Early arguments over the “culture of poverty” assumed considerable intergenerational transmission of poverty but differed over whether this was due to cultural inadequacies of the poor or to structural barriers and discrimination faced by the poor. These arguments subsided by the 1970s when quantitative social stratification studies such as Blau & Duncan (1967) found that intergenerational socioeconomic mobility was considerable and that there was little evidence for a “vicious cycle of poverty.” In the 1980s the issue of intergenerational poverty reemerged when research on new longitudinal datasets suggested that both intragenerational and intergenerational poverty were more persistent than analyses based on cross-sectional data had suggested. Four new theoretical perspectives were developed to explain intergenerational poverty: the resources model, the correlated disadvantages model, the welfare culture model, and Wilson’s (1987) underclass model. This review summarizes and evaluates recent empirical research on the extent to which being raised in poor families, in non-intact families, in welfare-dependent families, and/or in underclass neighborhoods facilitates or hinders children’s adult attainments. The review assesses how well each of the four new models are supported by this research.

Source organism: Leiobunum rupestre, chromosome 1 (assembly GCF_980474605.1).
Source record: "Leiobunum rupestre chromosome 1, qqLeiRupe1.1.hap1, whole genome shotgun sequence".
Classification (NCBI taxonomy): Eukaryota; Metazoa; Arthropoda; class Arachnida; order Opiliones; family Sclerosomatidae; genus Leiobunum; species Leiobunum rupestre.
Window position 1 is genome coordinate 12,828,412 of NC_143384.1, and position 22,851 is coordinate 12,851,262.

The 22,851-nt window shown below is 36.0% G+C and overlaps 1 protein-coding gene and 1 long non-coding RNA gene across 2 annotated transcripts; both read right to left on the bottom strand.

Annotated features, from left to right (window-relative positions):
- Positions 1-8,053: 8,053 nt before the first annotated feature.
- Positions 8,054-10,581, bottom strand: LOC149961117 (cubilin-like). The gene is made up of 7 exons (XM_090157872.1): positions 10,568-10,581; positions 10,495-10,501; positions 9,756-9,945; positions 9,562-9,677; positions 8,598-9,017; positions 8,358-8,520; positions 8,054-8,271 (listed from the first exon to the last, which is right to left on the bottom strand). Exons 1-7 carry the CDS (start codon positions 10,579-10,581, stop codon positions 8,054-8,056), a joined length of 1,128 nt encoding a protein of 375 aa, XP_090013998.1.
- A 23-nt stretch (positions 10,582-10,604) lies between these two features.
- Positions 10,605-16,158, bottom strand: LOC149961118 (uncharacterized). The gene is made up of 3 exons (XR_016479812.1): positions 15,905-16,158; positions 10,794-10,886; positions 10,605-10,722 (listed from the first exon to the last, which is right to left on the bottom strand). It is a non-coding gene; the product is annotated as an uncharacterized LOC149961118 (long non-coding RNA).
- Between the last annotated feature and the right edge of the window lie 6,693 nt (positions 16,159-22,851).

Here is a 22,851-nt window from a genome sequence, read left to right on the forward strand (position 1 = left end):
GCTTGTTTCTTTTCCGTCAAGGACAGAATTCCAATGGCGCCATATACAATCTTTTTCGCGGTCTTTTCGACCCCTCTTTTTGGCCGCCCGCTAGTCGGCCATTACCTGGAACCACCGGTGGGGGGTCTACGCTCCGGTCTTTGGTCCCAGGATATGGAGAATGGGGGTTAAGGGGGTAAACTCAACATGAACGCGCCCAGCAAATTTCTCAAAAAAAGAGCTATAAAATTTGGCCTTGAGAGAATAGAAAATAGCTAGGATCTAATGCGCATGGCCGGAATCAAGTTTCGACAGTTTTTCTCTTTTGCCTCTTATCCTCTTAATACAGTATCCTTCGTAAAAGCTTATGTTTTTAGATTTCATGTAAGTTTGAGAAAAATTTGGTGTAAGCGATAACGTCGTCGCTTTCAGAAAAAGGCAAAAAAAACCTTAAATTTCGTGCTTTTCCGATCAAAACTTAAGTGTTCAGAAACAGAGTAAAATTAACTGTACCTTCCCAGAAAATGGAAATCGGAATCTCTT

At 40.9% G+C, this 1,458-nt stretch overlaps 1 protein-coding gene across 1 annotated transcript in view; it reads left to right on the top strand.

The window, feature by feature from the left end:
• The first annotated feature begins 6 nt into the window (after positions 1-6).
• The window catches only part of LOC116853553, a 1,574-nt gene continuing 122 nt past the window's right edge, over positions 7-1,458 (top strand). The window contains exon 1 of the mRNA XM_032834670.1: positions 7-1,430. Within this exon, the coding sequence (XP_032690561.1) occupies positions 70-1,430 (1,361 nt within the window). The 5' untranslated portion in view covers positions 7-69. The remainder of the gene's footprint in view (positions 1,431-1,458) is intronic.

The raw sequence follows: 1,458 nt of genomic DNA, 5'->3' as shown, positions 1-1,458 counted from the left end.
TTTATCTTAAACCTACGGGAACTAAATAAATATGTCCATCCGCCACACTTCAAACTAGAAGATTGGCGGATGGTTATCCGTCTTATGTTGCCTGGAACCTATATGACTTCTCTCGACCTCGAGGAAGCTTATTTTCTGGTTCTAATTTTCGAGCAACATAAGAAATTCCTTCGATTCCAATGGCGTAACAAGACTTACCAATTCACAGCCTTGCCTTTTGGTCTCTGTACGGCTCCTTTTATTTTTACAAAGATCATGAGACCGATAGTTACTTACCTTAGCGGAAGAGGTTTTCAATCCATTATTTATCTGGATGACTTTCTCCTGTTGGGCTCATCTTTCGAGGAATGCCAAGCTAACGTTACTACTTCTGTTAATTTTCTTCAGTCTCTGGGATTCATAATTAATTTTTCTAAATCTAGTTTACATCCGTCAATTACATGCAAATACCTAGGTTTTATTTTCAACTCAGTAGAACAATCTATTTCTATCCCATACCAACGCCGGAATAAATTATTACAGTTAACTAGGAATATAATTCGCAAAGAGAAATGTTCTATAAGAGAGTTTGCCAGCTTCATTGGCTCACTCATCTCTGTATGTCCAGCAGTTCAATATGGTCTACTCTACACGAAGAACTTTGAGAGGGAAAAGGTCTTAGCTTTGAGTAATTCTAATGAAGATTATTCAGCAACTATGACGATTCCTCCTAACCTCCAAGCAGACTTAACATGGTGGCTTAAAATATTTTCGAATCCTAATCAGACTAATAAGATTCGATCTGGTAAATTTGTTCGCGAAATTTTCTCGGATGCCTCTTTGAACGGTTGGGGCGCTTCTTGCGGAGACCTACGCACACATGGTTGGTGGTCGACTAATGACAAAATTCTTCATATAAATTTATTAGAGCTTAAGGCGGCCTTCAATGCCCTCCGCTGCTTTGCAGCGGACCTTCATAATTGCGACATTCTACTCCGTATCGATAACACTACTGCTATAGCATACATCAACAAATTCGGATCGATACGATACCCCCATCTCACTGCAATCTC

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  • Article Type: Review Article
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